Panetonne, that wonderful delicious light fluffy and fragrant Italian Christmas Bread that melts in your mouth ………and is an absolute nightmare to make in the traditional way. I have now tried 3 times and every single occasion has failed and failed badly.
So what does “make it the traditional way” mean? Well first you use a natural yeast (sourdough) starter that has been “sweetened”. This sweetening process involves removing the sour taste of the starter by refreshing it every 4 hours for at least 24 hours before you plan to bake. The perfectionists advise 4 days beforehand as the ideal time! You then have to do at least 2 rounds of kneading and 3 rises. That can take up to 48 hours. The dough has to triple in size before baking and then rise again in the oven and it is so light that if you don’t cool it upside down it will collapse back on itself like a soufflé.
Added to all these complications the dough is very very sloppy and difficult to create. It has a high butter, egg and sugar content which all inhibit the development of gluten and the the yeast development. Some devil invented this bread. He or she wanted something that is light and fluffy but then he added ingredients that work against achieving either of those of qualities. A more complex and difficult bread in my opinion, does not exist.
Now there is an easy way to do panettone using instant yeast and higher flour content and avoiding the multiple kneads and ferments and I might yet resort to this, but I am a bit of a perfectionist and wanted to do it the “proper” way. Hmmmmmm……
So what happened the first time back in 2014? The plan was to make 4 and give 3 away as presents but I had not given any consideration to the amount of time the dough needed to prove and I was massively overconfident. I fed the starter for 4 days beforehand though not every 4 hours (that pesky thing called work got in the way of that one). The starter had no sour taste and was very very active so one big tick in the box there. I had bought a bottle of Aroma de Panetonne, an essence specifically designed with the right fruit oils to give that panetonne smell and flavour, I had bought multicoloured rainbow candied peel, and of course I had eggs and butter by the lorry load.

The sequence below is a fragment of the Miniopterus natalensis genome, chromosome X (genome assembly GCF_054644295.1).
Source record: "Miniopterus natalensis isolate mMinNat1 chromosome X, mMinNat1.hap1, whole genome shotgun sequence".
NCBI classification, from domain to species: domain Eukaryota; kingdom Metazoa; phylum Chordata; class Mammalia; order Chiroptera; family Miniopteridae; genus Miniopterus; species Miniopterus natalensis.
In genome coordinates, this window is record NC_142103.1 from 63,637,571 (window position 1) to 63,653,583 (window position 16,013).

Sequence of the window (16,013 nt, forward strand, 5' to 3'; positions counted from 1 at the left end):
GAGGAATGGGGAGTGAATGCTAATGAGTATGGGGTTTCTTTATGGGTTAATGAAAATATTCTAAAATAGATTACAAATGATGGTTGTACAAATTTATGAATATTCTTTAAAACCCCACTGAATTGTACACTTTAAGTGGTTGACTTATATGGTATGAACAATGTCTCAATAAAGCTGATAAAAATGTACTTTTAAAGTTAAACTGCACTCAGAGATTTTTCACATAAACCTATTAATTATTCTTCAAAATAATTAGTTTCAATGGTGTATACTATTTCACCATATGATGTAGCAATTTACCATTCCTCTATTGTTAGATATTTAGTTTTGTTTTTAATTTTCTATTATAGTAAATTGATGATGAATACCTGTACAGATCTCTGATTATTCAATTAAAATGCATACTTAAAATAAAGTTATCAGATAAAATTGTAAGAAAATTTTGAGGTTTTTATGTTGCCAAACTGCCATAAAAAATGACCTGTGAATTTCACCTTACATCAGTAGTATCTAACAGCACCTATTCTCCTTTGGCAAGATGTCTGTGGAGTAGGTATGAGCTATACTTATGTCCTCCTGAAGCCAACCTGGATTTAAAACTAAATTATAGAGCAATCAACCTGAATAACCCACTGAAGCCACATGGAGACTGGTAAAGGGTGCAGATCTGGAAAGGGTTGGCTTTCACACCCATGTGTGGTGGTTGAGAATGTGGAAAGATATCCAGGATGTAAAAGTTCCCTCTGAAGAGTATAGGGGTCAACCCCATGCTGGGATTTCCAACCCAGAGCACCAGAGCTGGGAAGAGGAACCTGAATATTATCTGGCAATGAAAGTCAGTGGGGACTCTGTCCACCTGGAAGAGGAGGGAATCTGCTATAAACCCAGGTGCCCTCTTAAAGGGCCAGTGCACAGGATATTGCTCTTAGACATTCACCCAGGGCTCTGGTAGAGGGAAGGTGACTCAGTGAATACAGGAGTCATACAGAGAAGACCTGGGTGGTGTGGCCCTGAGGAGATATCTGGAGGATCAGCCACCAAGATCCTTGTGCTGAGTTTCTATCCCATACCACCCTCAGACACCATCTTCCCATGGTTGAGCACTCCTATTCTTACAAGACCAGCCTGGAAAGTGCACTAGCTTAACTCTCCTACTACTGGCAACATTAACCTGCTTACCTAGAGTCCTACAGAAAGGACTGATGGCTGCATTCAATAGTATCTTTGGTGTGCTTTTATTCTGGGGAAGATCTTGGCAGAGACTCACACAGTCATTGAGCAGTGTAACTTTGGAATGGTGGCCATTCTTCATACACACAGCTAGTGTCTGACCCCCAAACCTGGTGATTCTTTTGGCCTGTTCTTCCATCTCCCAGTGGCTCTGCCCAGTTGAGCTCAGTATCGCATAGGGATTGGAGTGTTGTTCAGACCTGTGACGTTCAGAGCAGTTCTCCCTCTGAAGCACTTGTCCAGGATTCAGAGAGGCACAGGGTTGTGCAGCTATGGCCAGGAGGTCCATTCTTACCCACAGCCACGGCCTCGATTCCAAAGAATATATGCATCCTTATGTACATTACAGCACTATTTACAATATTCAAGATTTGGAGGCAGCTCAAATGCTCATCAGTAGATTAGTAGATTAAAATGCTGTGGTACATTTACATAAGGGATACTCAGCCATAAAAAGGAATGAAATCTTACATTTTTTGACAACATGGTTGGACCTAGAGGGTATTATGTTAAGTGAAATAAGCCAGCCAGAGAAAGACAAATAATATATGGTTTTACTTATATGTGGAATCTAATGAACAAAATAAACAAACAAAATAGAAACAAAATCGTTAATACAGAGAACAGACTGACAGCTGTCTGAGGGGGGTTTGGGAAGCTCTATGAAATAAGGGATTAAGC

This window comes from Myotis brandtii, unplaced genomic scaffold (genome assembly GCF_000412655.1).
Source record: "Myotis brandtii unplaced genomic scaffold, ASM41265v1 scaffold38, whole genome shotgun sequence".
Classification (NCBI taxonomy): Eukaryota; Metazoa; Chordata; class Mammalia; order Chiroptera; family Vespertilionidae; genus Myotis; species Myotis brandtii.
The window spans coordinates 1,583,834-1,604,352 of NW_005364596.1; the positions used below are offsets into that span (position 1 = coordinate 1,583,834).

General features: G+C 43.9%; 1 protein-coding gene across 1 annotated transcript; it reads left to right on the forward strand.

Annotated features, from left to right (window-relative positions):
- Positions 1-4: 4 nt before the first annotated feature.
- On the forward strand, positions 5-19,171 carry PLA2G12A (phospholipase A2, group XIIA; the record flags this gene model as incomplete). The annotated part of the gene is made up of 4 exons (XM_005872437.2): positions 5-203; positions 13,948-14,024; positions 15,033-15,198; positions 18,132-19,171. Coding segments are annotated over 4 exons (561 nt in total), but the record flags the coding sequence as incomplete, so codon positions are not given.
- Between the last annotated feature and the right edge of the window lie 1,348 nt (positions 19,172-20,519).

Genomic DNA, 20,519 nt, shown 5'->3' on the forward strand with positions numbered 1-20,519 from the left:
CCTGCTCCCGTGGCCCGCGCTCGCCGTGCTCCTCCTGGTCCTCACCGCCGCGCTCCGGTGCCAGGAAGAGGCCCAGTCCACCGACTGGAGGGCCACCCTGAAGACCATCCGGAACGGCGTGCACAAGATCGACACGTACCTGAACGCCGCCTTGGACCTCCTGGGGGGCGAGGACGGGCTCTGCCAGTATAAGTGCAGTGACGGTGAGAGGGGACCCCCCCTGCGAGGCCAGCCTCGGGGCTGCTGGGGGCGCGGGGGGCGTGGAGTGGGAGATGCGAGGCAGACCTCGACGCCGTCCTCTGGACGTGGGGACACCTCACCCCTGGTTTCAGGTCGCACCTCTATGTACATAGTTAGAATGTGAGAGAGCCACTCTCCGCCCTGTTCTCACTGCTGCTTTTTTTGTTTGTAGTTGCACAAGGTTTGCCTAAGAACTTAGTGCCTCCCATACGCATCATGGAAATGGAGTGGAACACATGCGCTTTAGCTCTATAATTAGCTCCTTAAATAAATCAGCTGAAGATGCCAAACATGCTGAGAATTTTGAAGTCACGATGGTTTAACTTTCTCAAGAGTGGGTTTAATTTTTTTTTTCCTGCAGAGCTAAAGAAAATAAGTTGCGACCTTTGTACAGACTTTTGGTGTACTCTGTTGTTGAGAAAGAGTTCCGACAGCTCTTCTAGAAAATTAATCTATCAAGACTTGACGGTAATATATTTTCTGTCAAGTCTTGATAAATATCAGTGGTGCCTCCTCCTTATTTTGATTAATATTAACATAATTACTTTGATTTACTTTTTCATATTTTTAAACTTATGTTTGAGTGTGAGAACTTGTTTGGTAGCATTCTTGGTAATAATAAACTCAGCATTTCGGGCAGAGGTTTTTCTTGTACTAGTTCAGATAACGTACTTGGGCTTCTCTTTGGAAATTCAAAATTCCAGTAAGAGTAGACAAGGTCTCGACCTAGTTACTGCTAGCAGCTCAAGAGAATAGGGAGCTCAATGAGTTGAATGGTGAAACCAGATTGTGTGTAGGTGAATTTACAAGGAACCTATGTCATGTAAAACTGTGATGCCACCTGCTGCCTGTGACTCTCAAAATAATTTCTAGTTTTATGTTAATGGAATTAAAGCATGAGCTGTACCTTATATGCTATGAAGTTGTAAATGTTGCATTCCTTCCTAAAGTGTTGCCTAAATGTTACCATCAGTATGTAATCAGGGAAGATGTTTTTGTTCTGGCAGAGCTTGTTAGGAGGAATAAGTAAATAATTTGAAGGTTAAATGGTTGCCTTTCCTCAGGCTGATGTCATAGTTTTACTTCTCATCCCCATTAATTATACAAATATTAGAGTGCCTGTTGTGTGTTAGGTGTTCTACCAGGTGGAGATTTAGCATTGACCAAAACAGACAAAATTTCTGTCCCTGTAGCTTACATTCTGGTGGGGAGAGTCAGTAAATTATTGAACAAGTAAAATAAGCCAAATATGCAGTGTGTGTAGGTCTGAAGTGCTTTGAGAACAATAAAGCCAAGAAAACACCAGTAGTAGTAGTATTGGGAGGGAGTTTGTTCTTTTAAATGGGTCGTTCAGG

I started with the first knead of a huge amount of ingredients, and realised immediately I had probably bitten off a little more than I could chew. All I ever got through every step of the process was a gloopy and stringy mess, which I eventually put in the panetonne baskets in the vague hope something would come of it. Well they barely rose over 24 hours, and I was out of time so I flung them in the oven to bake. In great hope after baking them I then hung them upside down between the kitchen chairs and settled down on the sofa with my mother for a cup of tea and a mince pie. Just as I was relaxing, I heard a strange series of plopping noises in the kitchen. Slightly alarmed I dashed in to see that the centre of each of the panettone had fallen to the floor. The crumb was far too heavy and gravity led to its inevitable conclusion. My mother has dined out on that one for a very long time.